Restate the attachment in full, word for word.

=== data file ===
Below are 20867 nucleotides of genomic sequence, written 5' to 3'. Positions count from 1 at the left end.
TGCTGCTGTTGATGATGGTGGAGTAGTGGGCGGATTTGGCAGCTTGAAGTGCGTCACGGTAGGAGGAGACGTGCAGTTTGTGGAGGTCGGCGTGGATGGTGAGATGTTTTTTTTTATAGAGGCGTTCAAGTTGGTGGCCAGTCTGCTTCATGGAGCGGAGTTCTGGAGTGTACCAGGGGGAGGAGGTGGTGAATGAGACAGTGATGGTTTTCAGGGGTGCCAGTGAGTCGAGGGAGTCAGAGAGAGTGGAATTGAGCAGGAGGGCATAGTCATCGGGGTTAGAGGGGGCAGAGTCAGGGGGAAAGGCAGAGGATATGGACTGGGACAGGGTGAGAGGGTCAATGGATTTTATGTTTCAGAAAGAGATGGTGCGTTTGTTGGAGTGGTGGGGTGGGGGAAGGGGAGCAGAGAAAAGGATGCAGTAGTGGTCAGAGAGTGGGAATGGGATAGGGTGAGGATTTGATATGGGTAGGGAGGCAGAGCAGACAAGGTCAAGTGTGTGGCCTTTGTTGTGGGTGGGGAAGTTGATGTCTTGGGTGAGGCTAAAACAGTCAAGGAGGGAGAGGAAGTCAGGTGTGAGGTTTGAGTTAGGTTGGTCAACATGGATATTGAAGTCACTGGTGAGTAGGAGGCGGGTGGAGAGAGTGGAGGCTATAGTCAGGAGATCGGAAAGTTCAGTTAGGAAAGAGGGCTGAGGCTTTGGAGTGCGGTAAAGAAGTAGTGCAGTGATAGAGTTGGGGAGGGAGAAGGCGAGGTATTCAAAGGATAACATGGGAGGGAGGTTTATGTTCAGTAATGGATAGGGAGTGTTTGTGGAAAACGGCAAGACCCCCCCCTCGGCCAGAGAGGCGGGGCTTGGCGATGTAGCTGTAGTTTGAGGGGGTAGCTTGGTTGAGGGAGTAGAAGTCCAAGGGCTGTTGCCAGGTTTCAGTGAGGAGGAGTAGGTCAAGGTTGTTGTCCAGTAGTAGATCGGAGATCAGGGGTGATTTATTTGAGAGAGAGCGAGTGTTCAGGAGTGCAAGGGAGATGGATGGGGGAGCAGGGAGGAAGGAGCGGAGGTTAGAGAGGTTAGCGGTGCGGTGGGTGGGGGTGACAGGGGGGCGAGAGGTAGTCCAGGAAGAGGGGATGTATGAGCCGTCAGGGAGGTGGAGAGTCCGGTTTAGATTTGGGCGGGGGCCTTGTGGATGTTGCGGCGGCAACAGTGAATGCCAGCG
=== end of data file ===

Below are 20867 nucleotides of genomic sequence, written 5' to 3'. Positions count from 1 at the left end.
TGCTGCTGTTGATGATGGTGGAGTAGTGGGCGGATTTGGCAGCTTGAAGTGCGTCACGGTAGGAGGAGACGTGCAGTTTGTGGAGGTCGGCGTGGATGGTGAGATGTTTTTTTTTATAGAGGCGTTCAAGTTGGTGGCCAGTCTGCTTCATGGAGCGGAGTTCTGGAGTGTACCAGGGGGAGGAGGTGGTGAATGAGACAGTGATGGTTTTCAGGGGTGCCAGTGAGTCGAGGGAGTCAGAGAGAGTGGAATTGAGCAGGAGGGCATAGTCATCGGGGTTAGAGGGGGCAGAGTCAGGGGGAAAGGCAGAGGATATGGACTGGGACAGGGTGAGAGGGTCAATGGATTTTATGTTTCAGAAAGAGATGGTGCGTTTGTTGGAGTGGTGGGGTGGGGGAAGGGGAGCAGAGAAAAGGATGCAGTAGTGGTCAGAGAGTGGGAATGGGATAGGGTGAGGATTTGATATGGGTAGGGAGGCAGAGCAGACAAGGTCAAGTGTGTGGCCTTTGTTGTGGGTGGGGAAGTTGATGTCTTGGGTGAGGCTAAAACAGTCAAGGAGGGAGAGGAAGTCAGGTGTGAGGTTTGAGTTAGGTTGGTCAACATGGATATTGAAGTCACTGGTGAGTAGGAGGCGGGTGGAGAGAGTGGAGGCTATAGTCAGGAGATCGGAAAGTTCAGTTAGGAAAGAGGGCTGAGGCTTTGGAGTGCGGTAAAGAAGTAGTGCAGTGATAGAGTTGGGGAGGGAGAAGGCGAGGTATTCAAAGGATAACATGGGAGGGAGGTTTATGTTCAGTAATGGATAGGGAGTGTTTGTGGAAAACGGCAAGACCCCCCCCTCGGCCAGAGAGGCGGGGCTTGGCGATGTAGCTGTAGTTTGAGGGGGTAGCTTGGTTGAGGGAGTAGAAGTCCAAGGGCTGTTGCCAGGTTTCAGTGAGGAGGAGTAGGTCAAGGTTGTTGTCCAGTAGTAGATCGGAGATCAGGGGTGATTTATTTGAGAGAGAGCGAGTGTTCAGGAGTGCAAGGGAGATGGATGGGGGAGCAGGGAGGAAGGAGCGGAGGTTAGAGAGGTTAGCGGTGCGGTGGGTGGGGGTGACAGGGGGGCGAGAGGTAGTCCAGGAAGAGGGGATGTATGAGCCGTCAGGGAGGTGGAGAGTCCGGTTTAGATTTGGGCGGGGGCCTTGTGGATGTTGCGGCGGCAACAGTGAATGCCAGCG